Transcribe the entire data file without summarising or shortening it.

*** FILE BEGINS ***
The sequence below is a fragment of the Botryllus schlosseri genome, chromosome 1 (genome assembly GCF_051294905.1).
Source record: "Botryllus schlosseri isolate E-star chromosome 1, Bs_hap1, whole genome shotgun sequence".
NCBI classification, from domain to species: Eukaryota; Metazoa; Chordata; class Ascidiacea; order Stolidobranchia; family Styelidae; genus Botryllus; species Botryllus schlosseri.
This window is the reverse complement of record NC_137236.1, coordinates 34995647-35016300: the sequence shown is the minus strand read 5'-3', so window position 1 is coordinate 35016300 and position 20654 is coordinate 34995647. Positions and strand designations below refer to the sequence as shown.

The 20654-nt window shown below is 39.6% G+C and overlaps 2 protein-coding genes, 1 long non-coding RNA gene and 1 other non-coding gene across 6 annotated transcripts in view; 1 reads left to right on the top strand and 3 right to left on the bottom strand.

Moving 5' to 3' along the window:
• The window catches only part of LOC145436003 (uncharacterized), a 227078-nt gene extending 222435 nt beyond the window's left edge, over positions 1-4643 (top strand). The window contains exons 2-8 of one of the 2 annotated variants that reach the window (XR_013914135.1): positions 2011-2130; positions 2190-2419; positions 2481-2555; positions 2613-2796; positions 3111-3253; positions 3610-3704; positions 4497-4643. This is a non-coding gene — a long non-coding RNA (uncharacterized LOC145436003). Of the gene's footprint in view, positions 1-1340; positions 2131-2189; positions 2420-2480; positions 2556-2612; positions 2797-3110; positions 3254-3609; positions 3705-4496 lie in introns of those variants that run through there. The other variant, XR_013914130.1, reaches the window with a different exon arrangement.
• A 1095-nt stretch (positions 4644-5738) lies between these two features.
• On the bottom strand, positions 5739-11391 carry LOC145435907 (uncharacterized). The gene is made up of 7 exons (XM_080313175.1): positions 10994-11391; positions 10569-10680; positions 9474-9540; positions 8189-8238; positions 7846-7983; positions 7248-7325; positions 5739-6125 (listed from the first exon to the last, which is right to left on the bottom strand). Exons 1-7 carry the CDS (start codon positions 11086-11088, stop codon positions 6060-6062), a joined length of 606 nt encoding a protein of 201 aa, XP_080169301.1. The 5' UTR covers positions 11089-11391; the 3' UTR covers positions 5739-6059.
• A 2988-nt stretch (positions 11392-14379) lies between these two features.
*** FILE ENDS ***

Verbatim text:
The sequence below is a fragment of the Botryllus schlosseri genome, chromosome 1 (genome assembly GCF_051294905.1).
Source record: "Botryllus schlosseri isolate E-star chromosome 1, Bs_hap1, whole genome shotgun sequence".
NCBI classification, from domain to species: Eukaryota; Metazoa; Chordata; class Ascidiacea; order Stolidobranchia; family Styelidae; genus Botryllus; species Botryllus schlosseri.
This window is the reverse complement of record NC_137236.1, coordinates 34995647-35016300: the sequence shown is the minus strand read 5'-3', so window position 1 is coordinate 35016300 and position 20654 is coordinate 34995647. Positions and strand designations below refer to the sequence as shown.

The 20654-nt window shown below is 39.6% G+C and overlaps 2 protein-coding genes, 1 long non-coding RNA gene and 1 other non-coding gene across 6 annotated transcripts in view; 1 reads left to right on the top strand and 3 right to left on the bottom strand.

Moving 5' to 3' along the window:
• The window catches only part of LOC145436003 (uncharacterized), a 227078-nt gene extending 222435 nt beyond the window's left edge, over positions 1-4643 (top strand). The window contains exons 2-8 of one of the 2 annotated variants that reach the window (XR_013914135.1): positions 2011-2130; positions 2190-2419; positions 2481-2555; positions 2613-2796; positions 3111-3253; positions 3610-3704; positions 4497-4643. This is a non-coding gene — a long non-coding RNA (uncharacterized LOC145436003). Of the gene's footprint in view, positions 1-1340; positions 2131-2189; positions 2420-2480; positions 2556-2612; positions 2797-3110; positions 3254-3609; positions 3705-4496 lie in introns of those variants that run through there. The other variant, XR_013914130.1, reaches the window with a different exon arrangement.
• A 1095-nt stretch (positions 4644-5738) lies between these two features.
• On the bottom strand, positions 5739-11391 carry LOC145435907 (uncharacterized). The gene is made up of 7 exons (XM_080313175.1): positions 10994-11391; positions 10569-10680; positions 9474-9540; positions 8189-8238; positions 7846-7983; positions 7248-7325; positions 5739-6125 (listed from the first exon to the last, which is right to left on the bottom strand). Exons 1-7 carry the CDS (start codon positions 11086-11088, stop codon positions 6060-6062), a joined length of 606 nt encoding a protein of 201 aa, XP_080169301.1. The 5' UTR covers positions 11089-11391; the 3' UTR covers positions 5739-6059.
• A 2988-nt stretch (positions 11392-14379) lies between these two features.